Cameras that people can 3D print, assemble, and modify themselves have been developed as part of a Goldsmiths, University of London design project.
The cameras are one of a range of devices called Probe Tools, designed by the Interaction Research Studio at Goldsmiths, intended to inspire people to do their own – serious or fun – visual research.
The 3D printed ‘TaskCam’ has a small screen on the back that shows a scrollable list of requests for pictures. Researchers can load their own list of requests onto the camera to prepare for a study. When users take a picture, the image is tagged with the current request, and stored on a standard flash drive that can be removed for downloading.
Other Probe Tools include ‘VisionCam’, which uses computer vision technology to automatically produce stop-frame line animations from incoming video, and the ‘Automatic Interviewer’, due to be released next month, which uses speech generation to read questions from a text file provided by researchers, then records users’ replies for up to 30 seconds.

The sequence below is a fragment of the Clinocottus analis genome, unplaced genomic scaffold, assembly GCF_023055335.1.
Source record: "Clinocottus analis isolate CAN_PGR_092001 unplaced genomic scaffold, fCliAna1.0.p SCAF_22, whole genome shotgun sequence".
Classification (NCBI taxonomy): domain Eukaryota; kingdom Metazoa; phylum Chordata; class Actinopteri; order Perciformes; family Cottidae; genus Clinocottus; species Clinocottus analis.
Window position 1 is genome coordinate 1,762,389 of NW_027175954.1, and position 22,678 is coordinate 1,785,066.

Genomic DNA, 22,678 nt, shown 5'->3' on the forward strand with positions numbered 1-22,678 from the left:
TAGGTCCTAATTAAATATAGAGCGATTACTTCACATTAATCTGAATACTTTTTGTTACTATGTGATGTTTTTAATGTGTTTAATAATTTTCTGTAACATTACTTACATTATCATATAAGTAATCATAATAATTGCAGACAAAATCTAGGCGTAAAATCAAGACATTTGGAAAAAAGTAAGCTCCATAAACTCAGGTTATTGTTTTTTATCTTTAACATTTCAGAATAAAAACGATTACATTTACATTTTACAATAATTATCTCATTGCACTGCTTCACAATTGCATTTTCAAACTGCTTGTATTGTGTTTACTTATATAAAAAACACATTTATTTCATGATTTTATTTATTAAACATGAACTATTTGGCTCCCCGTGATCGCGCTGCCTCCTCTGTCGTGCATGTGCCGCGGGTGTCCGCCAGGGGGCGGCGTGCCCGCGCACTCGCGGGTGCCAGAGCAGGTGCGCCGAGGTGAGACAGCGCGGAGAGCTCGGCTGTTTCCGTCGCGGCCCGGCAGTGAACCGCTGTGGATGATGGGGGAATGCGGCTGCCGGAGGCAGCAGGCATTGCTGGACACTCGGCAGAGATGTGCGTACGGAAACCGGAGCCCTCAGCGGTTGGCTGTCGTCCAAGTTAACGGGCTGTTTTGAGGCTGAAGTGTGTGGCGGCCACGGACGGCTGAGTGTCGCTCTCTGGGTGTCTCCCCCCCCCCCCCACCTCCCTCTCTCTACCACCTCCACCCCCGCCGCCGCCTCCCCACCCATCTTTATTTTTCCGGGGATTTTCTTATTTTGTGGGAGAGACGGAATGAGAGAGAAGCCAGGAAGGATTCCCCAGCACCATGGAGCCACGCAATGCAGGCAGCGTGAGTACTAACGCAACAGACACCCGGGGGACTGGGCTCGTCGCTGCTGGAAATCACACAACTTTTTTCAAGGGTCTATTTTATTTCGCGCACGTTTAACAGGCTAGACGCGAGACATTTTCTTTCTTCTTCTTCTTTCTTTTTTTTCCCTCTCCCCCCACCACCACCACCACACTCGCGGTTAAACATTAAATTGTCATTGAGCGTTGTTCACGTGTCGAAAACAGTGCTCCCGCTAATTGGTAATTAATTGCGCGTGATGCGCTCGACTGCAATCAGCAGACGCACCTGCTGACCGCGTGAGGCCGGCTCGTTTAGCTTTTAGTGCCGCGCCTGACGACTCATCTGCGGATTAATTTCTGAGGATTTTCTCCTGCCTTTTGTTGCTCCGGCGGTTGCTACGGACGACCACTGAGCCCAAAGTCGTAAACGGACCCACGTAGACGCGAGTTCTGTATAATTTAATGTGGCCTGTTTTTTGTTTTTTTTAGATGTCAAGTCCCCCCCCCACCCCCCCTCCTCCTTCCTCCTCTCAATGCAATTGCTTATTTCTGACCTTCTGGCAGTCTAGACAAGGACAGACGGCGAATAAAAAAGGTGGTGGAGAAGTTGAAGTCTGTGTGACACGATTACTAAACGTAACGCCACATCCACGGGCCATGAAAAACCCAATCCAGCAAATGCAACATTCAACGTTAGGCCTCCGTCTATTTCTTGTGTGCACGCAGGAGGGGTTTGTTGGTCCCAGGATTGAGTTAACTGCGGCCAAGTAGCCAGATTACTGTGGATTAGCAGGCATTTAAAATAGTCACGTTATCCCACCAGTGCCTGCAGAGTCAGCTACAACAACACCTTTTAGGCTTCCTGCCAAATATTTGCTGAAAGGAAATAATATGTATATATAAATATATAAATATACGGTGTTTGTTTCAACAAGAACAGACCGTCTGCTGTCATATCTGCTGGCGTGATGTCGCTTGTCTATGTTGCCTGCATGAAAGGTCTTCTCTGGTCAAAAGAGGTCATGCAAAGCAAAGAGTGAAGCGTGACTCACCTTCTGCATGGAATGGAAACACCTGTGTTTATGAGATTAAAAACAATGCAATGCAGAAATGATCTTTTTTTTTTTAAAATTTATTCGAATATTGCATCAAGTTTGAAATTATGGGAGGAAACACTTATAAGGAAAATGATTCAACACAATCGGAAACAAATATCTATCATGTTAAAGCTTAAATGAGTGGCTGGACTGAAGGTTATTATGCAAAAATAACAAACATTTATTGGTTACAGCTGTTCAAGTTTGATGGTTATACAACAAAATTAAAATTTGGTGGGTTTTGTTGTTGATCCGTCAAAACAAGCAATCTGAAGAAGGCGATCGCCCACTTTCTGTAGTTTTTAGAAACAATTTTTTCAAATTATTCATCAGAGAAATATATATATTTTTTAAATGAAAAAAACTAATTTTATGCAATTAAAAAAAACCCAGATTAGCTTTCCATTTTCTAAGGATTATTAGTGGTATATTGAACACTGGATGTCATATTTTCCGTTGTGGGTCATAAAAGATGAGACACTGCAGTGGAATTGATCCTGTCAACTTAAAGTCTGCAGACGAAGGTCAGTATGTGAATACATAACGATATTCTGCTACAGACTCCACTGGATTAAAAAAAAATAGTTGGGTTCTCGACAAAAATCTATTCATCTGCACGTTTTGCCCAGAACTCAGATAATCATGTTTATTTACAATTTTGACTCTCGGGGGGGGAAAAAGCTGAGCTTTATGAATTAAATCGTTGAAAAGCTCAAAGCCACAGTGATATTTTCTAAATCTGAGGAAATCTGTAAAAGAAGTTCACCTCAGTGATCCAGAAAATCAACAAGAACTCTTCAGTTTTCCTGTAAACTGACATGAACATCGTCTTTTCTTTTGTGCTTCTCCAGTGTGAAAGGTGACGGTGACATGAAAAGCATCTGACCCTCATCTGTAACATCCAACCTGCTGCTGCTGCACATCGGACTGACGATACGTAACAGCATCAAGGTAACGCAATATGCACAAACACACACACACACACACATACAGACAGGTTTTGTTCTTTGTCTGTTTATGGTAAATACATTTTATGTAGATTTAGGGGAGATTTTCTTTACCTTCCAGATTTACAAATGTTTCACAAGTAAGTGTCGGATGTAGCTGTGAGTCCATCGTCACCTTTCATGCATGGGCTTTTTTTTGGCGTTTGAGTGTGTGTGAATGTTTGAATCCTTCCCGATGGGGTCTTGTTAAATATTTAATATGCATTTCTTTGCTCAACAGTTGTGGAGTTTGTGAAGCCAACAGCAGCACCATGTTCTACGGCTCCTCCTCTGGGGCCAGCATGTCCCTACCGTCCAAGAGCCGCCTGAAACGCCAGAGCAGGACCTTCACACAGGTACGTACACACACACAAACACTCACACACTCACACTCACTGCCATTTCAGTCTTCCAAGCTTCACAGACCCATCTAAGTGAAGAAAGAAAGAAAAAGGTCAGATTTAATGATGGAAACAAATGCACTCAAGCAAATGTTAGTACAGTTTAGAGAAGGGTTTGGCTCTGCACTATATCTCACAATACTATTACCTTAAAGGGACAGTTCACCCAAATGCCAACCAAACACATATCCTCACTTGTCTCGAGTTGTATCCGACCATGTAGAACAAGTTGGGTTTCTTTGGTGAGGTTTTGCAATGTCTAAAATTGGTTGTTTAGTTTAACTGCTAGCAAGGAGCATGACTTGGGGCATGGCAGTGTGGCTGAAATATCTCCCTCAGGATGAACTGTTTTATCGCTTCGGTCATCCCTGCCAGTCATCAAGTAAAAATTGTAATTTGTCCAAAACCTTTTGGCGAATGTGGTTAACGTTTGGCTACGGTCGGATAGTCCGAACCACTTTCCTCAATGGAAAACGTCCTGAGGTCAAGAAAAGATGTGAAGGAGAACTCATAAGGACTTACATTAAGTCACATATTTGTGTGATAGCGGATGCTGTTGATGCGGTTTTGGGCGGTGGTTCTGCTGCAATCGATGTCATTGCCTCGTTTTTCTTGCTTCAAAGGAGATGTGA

The Probe Tools range is on show from 14 June 2018 at the Ace Hotel London, Shoreditch. Guests will be invited to use the devices to capture photo, video, and audio content that will contribute to an exhibition at the hotel which runs until 12 August 2018.
Professor Bill Gaver, Probe Tools project leader and co-director of the Interaction Research Studio at Goldsmiths, said: “These devices have grown out of work we started in 1999 with kits of disposable conventional cameras, postcards, maps and photo albums for people to experiment with.
“Since we introduced the first Cultural Probes, disposable cameras have become rarer and smartphones and digital cameras lack the constraints that users enjoy and make for interesting research. ProbeTools are designed to fill this gap and, with features such as computer vision, motion sensing, time lapse photography, and audio, they don’t just recreate disposable cameras but open up dramatic new opportunities for research.”
Probe Tools have been developed as part of a project sponsored by the UK Engineering and Physical Sciences Research Council.